In late Chosôn, increasing domination of the civil branch of the central government by capital civil official families led to the political marginalization of other yangban families. Turning to military examinations, some in Seoul reproduced themselves as semihereditary military lines that enjoyed the powerful civil officials’ patronage and government support. Many among the provincial elite also chose military careers in the course of their exclusion from central politics. Possible weakening of their local political hegemony, however, may have made the elite status more purely ascriptive in nature, and the military examination degree seems to have lost its appeal. Despite the differentiation, the central civil official, central military official, and local elite families continued to constitute one yangban status group. This elite substratification process enabled the capital military men to retain their membership in yangban society, take pride in their profession, and loyally defend the existing order. Meanwhile, commoners began to participate en masse in the military examinations, but the degree merely helped to satisfy their aspirations for higher social status without actually allowing their political participation. By facilitating elite substratification and non-elite accommodation, the military examinations in late Chosôn appear to have promoted social stability and dynastic longevity.
Ch’anggûk Opera and the Category of the “Traditionesque”
Andrew Killick, 51
Ch’anggûk opera was first developed in the early twentieth century, when it was advertised as shinyôn’gûk, or “new drama,” emphasizing the novelty of its indoor theater setting and acting conventions. Today, ch’anggûk is often described in English as “traditional Korean opera,” mainly because it incorporates elements of the older musical story-telling genre p’ansori. While ch’anggûk has come to base a large part of its appeal on this association with tradition, it has not inspired the commitment to preservation and protection from change that typically distinguishes “traditional” art forms. By surveying the history of ch’anggûk’s relationship to “tradition,” I seek to define a separate category of art forms, the “traditionesque,” which I believe will prove to be an important one, not only in Korea but worldwide.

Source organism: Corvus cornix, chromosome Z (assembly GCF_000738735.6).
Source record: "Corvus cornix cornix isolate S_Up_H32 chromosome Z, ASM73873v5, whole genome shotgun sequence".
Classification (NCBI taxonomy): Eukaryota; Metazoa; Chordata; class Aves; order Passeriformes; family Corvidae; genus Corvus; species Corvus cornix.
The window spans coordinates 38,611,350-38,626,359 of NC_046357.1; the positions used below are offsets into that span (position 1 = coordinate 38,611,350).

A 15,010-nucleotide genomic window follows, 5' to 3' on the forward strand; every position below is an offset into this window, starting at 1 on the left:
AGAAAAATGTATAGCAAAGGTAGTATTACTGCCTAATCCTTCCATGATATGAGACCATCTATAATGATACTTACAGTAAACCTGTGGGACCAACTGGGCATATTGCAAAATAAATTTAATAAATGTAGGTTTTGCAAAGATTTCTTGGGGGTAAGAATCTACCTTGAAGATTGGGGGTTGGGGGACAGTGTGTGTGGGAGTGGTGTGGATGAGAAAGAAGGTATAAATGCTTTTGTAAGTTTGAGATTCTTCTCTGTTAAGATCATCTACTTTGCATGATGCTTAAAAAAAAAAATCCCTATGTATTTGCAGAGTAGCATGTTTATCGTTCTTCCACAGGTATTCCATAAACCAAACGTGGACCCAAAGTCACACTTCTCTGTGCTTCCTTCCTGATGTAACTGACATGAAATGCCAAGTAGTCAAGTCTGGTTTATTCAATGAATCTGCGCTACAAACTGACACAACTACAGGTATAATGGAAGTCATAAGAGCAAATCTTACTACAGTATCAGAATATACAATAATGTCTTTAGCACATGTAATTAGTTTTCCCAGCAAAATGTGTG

This article surveys the history of Korea’s heritage management laws and administration beginning with the current divisions of the Office of Cultural Properties and tracing its structure back to the 1916 Japanese Preservations Laws governing Korean remains and relics. It focuses on the eighty-year-old bureaucratic process that has led to the creation of a distinct Korean patrimony, now codified and ranked in the nationally designated registry of cultural properties (Chijông munhwajae). Due to the long-standing perceived “authentic” status of this sanctified list of widely recognized “Korean” national treasures, they have been preserved, reconstructed, and exhibited as tangible symbols of Korean identity and antiquity since the early colonial era.
“Ten Million Families”: Statistic or Metaphor?
James A. Foley, 96
This article assesses the number of surviving first-generation divided family members in Korea. The estimates of scholars and government agencies of population movement in the two periods in which the majority of families are compared: the liberation period (August 15, 1945, to June 25, 1950) and the Korean War (June 25, 1950, to July 27, 1953). In this way, an estimate is made of the number of surviving first-generation divided-family members and of the veracity of the oft-used concept of “ten million families.” The article also examines another less frequently mentioned group of divided-family members: Japanese Koreans “repatriated” to the Democratic People’s Republic of Korea between 1959 and 1984.
Korean History Studies in Japan: The 2000 Shigaku Zasshi Review of Historiography
Hamanaka Noboru, Kuwano Eiji, and Nagashima Hiroki, trans. by James Lewis and Kenneth R. Robinson, 111
Shigaku zasshi, the leading history journal in Japan, devotes its fifth issue every year to historiography reviews of scholarship published in Japan over the previous year on various national and regional histories. The reviews for Korean history are written by specialists and introduce and direct readers to publications in many fields, including archaeology, economic history, and social history.
C. Fred Alford, Think No Evil: Korean Values in the Age of Globalization
reviewed by Byung-ok Kil, 128
Taik-young Hamm, Arming the Two Koreas: State, Capital and Military Power
reviewed by Andrei Lankov, 132
Samuel S. Kim, ed., Korea’s Globalization
reviewed by Timothy C. Lim, 133
David R. McCann, Early Korean Literature: Selections and Introductions
reviewed by Kichung Kim, 138
Dennis L. McNamara, ed., Corporatism and Korean Capitalism
reviewed by Timothy C. Lim, 140
Hyung Il Pai and Timothy R. Tangherlini, eds., Nationalism and the Construction of Korean Identity
reviewed by Changzoo Song, 143
Hyung-chan Kim, Tosan Ahn Ch’ang-Ho: A Profile of a Prophetic Patriot
reviewed by Jacqueline Pak, 147
Dae Sook Suh and Chae-Jin Lee, eds., North Korea After Kim Il Sung
reviewed by Andrei Lankov, 151